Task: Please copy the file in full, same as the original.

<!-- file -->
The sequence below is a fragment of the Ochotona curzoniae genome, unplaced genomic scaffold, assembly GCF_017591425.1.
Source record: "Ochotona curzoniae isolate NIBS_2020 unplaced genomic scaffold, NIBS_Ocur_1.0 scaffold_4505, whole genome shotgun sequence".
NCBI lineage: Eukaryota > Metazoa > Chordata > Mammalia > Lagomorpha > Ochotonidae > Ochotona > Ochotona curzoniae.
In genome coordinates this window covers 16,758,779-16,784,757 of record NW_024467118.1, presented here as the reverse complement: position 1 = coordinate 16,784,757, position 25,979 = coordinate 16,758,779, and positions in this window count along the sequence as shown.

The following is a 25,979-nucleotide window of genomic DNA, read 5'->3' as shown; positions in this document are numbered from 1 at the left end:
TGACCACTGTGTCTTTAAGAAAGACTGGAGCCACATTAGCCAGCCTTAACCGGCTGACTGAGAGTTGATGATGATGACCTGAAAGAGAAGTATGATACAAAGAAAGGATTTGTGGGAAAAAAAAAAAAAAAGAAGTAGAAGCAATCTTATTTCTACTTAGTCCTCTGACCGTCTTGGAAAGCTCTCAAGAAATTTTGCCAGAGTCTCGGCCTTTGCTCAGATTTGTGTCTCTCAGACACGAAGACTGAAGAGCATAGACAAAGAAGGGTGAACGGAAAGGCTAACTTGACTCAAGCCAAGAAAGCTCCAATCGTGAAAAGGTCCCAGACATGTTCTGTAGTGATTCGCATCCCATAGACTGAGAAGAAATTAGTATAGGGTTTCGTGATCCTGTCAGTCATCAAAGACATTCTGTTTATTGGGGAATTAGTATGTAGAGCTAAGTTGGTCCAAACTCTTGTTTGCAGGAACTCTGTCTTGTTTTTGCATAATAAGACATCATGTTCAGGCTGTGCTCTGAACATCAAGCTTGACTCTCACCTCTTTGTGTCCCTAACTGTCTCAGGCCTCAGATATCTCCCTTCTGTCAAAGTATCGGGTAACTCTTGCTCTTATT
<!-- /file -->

The sequence below is a fragment of the Ochotona curzoniae genome, unplaced genomic scaffold, assembly GCF_017591425.1.
Source record: "Ochotona curzoniae isolate NIBS_2020 unplaced genomic scaffold, NIBS_Ocur_1.0 scaffold_4505, whole genome shotgun sequence".
NCBI lineage: Eukaryota > Metazoa > Chordata > Mammalia > Lagomorpha > Ochotonidae > Ochotona > Ochotona curzoniae.
In genome coordinates this window covers 16,758,779-16,784,757 of record NW_024467118.1, presented here as the reverse complement: position 1 = coordinate 16,784,757, position 25,979 = coordinate 16,758,779, and positions in this window count along the sequence as shown.

The following is a 25,979-nucleotide window of genomic DNA, read 5'->3' as shown; positions in this document are numbered from 1 at the left end:
TGACCACTGTGTCTTTAAGAAAGACTGGAGCCACATTAGCCAGCCTTAACCGGCTGACTGAGAGTTGATGATGATGACCTGAAAGAGAAGTATGATACAAAGAAAGGATTTGTGGGAAAAAAAAAAAAAAAGAAGTAGAAGCAATCTTATTTCTACTTAGTCCTCTGACCGTCTTGGAAAGCTCTCAAGAAATTTTGCCAGAGTCTCGGCCTTTGCTCAGATTTGTGTCTCTCAGACACGAAGACTGAAGAGCATAGACAAAGAAGGGTGAACGGAAAGGCTAACTTGACTCAAGCCAAGAAAGCTCCAATCGTGAAAAGGTCCCAGACATGTTCTGTAGTGATTCGCATCCCATAGACTGAGAAGAAATTAGTATAGGGTTTCGTGATCCTGTCAGTCATCAAAGACATTCTGTTTATTGGGGAATTAGTATGTAGAGCTAAGTTGGTCCAAACTCTTGTTTGCAGGAACTCTGTCTTGTTTTTGCATAATAAGACATCATGTTCAGGCTGTGCTCTGAACATCAAGCTTGACTCTCACCTCTTTGTGTCCCTAACTGTCTCAGGCCTCAGATATCTCCCTTCTGTCAAAGTATCGGGTAACTCTTGCTCTTATT